I am so excited to have Sharon Hart-Green visit today and discuss her debut novel, Come Back for Me. I met Sharon on-line when she contacted me about writing a review for her book. I don’t know what lead Sharon to contact me, but I am so happy she did. Come Back for Me is a wonderfully moving novel about the Holocaust set in Hungary, Israel and Canada. It is one of those books that stays with you long after you’ve finished reading it. I highly recommend it. So let’s get started.
Synopsis of Come Back for Me: A Novel
Loss, trauma, memory, and the impenetrable ties of family are the elements that weave together Sharon Hart-Green’s panoramic debut novel Come Back for Me (New Jewish Press; 304 pages). Originally published in Canada this past May 30, 2017, the novel is now available in the United States.
Come Back for Me tells the story of two young Jewish characters. One is a Hungarian Holocaust survivor Artur Mandelkorn who’s on a desperate quest to find his beloved sister, Manya, after they become separated during the war. Artur’s journey takes him to Israel where he falls in love with Fanny, a young woman who still bears the scars of her own tragic past. Intersecting Artur’s tale is that of Suzy Kohn, a Toronto teenager whose seemingly tranquil life is shattered by her uncle’s sudden death. As she struggles with her aunt’s growing depression and her parents’ collective secrecy, Suzy gropes for answers to her unanswered questions. At the same time, she is drawn into a troubled relationship with a charismatic young musician. As Suzy’s coming of age story reaches a climax, Artur’s quest for his sister leads to a shocking discovery. Their stories come together in Israel following the Six-Day War, when the reader travels through time and place to arrive, ultimately, to the connections between generations. Like Tatiana de Rosnays’ bestselling novel Sarah’s Key, Sharon Hart-Green’s novel Come Back for Me deals evocatively with the scars left by tragedy and the possibilities for healing.
Inspiration behind writing Come Back for Me
My decision to write Come Back for Me was not entirely a conscious one. Once I sat down to write it, the words seemed to pour out of me. Yet I think that I have probably been preparing myself to write this story for a long time. I had been teaching Yiddish and Hebrew literature at the University of Toronto for many years, and a lot of the novels, stories, and poems I taught were about WWII and its aftermath. But most of those works depicted lives that were deformed by suffering. I wondered: where were the stories of those who were somehow able to rise above their pain?
In fact, I have always been intrigued by the fact that there are individuals who have endured unspeakable horrors in their lives, yet have managed to go on and lead productive lives. Indeed, I grew up among such people in Toronto—Holocaust survivors who went on to build new lives for themselves, despite all their losses. I wanted to write about individuals who seem to be able to transcend their own suffering. What was their secret?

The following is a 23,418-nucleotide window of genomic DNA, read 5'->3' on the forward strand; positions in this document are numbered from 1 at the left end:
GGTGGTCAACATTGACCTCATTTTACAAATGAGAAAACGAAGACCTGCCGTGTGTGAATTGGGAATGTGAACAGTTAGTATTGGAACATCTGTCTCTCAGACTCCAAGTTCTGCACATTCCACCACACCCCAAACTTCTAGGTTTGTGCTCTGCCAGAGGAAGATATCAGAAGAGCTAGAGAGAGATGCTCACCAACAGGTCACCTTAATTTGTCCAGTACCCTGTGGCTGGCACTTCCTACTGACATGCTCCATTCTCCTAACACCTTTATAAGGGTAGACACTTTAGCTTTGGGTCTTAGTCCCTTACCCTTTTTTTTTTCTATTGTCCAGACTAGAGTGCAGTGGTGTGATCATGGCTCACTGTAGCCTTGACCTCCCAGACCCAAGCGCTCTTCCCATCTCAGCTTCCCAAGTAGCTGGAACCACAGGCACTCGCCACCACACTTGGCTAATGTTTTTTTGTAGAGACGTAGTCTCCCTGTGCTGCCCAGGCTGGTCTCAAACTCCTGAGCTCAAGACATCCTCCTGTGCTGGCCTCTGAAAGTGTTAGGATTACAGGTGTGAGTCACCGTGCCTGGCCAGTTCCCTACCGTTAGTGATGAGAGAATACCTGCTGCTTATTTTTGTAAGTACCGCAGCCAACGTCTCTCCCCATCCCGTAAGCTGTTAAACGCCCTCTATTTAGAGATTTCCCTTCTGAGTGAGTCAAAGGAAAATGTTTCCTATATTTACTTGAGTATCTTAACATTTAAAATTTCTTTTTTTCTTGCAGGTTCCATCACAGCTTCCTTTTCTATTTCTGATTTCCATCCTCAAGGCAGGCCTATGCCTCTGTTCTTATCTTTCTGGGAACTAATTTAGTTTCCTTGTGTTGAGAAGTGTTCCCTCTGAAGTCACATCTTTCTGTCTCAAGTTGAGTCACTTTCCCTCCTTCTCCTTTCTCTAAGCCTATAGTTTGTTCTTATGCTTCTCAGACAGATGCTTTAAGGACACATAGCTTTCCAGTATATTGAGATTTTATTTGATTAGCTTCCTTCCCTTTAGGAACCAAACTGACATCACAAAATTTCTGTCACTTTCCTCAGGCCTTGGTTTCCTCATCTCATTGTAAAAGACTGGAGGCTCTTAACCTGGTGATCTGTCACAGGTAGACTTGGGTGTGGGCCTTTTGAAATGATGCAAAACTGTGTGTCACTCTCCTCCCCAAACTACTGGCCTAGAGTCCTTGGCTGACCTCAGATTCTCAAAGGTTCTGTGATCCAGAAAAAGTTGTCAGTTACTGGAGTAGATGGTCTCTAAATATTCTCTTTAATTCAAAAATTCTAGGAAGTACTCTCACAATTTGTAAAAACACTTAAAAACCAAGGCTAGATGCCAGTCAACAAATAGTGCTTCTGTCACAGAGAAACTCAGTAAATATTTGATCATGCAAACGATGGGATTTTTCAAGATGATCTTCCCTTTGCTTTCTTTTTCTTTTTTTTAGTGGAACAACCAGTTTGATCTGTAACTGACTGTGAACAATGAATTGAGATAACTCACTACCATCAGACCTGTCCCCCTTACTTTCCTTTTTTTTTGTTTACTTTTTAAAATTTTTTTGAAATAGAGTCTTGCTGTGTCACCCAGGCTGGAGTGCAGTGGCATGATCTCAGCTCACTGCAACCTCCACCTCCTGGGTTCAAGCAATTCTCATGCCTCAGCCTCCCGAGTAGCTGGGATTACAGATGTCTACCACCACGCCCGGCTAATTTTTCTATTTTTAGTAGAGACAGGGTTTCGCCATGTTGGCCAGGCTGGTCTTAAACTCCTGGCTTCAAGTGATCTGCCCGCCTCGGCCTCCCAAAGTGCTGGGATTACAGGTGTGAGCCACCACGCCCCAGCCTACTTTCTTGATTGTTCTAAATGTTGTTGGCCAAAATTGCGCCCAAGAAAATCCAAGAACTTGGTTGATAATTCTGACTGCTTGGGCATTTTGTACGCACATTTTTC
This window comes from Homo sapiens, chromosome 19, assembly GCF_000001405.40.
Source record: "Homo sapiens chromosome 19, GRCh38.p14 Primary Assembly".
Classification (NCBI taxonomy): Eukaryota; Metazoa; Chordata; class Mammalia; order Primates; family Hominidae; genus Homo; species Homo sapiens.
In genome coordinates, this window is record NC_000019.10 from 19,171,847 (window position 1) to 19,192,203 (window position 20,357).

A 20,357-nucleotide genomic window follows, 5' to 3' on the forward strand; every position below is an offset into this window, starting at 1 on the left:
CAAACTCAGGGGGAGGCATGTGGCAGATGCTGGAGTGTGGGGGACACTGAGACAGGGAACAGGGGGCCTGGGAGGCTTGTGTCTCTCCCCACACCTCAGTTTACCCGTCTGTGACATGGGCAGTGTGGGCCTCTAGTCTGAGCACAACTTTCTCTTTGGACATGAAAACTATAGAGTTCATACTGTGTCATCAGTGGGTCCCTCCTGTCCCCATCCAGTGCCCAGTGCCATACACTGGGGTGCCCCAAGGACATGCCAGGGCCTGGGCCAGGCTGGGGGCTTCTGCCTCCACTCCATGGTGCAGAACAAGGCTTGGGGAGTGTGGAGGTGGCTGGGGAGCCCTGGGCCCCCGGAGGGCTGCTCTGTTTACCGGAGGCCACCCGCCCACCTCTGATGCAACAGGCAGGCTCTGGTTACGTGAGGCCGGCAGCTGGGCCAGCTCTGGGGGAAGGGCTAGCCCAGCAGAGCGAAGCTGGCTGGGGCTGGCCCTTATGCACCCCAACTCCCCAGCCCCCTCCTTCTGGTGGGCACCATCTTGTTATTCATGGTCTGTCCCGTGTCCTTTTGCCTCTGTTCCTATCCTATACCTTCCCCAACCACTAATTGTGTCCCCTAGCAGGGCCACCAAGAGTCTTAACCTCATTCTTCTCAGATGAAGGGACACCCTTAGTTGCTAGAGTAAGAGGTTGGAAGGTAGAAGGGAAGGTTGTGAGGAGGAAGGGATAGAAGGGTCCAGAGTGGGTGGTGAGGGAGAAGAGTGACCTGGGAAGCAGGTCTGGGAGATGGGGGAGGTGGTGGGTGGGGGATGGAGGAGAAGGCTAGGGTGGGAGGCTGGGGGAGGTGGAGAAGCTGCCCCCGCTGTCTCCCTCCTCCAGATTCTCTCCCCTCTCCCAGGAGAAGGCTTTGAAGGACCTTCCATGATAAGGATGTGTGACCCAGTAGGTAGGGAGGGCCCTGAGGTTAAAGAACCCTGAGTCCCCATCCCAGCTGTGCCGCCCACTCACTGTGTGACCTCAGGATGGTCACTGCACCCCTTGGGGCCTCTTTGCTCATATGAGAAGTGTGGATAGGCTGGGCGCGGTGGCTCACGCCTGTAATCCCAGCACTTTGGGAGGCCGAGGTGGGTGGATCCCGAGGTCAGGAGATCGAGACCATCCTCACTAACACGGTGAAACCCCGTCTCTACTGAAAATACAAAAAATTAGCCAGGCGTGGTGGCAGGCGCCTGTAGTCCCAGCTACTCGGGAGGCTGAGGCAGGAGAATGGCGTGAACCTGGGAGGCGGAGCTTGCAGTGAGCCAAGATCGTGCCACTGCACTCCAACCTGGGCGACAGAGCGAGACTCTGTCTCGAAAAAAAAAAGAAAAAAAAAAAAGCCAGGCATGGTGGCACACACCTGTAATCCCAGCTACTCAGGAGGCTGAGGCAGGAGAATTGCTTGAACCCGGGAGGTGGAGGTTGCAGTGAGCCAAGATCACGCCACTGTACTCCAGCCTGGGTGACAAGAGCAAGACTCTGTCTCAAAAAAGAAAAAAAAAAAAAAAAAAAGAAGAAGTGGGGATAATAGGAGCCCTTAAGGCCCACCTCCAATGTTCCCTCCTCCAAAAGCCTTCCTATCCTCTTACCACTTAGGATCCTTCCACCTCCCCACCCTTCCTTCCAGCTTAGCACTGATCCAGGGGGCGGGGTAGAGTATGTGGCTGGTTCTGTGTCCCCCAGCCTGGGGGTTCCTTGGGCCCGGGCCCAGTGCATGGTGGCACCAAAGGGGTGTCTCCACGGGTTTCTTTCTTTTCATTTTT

Writers’ Praise for Come Back for Me:
“Evocative and heart-wrenchingly beautiful, Come Back for Me is a must read for anyone with a moral conscience and a soul.” — Leah Kaminsky, winner of the Voss Literary Prize for her debut novel, The Waiting Room
“Sharon Hart-Green writes passionately and intelligently about trauma, history and the true meaning of home. This novel is poignant and compassionate, vividly evoked and deeply satisfying.” —Molly Antopol, author of The UnAmericans
“This wonderful debut novel, with great sensitivity and tenderness, captures the emotional contours of loss and renewal that haunt the post-Holocaust universe. And even with all the grief that comes from such tales of lives ruptured and recaptured, Hart-Green’s novel is a joy to read.” — Thane Rosenbaum, author of The Golems of Gotham, Second Hand Smoke, and Elijah Visible.
Writing with an historian’s luminous clarity and a fictionist’s hard-won freedom to imagine the past, Sharon Hart-Green takes the modern Jewish novel to new heights. — Maxim D. Shrayer, author of Yom Kippur in Amsterdam and Leaving Russia
A Short Bio
Sharon Hart-Green is a Canadian novelist and literary scholar who received her PhD in Judaic Studies from Brandeis University. While teaching Hebrew and Yiddish literature at the University of Toronto, she published two books: Not a Simple Story (Lexington Books) is a study of the work of Hebrew novelist S. Y. Agnon; and Bridging the Divide (Syracuse University Press) is a compilation of her translations of the Hebrew poems of Hava Pinhas-Cohen.
Hart-Green’s debut novel Come Back for Me was chosen as the inaugural fiction offering of The New Jewish Press and was released on May 30, 2017. It is a gripping story of trauma, loss, and the redemptive power of love set in the aftermath of World War II.
In addition, Hart-Green’s short stories, poems, translations, and reviews have appeared in numerous publications, including The Jewish Quarterly, Writers Digest, The Jewish Review of Books, Midstream, and JewishFiction.net. She is currently at work on a second novel, about the mystical inclinations of a young man in search of love.
Thank you for guest blogging today on Tea Cakes and Whiskey, Sharon. I can’t wait to read your next book! Please come back and tell us about it when it’s finished.
Please leave a comment for Sharon below.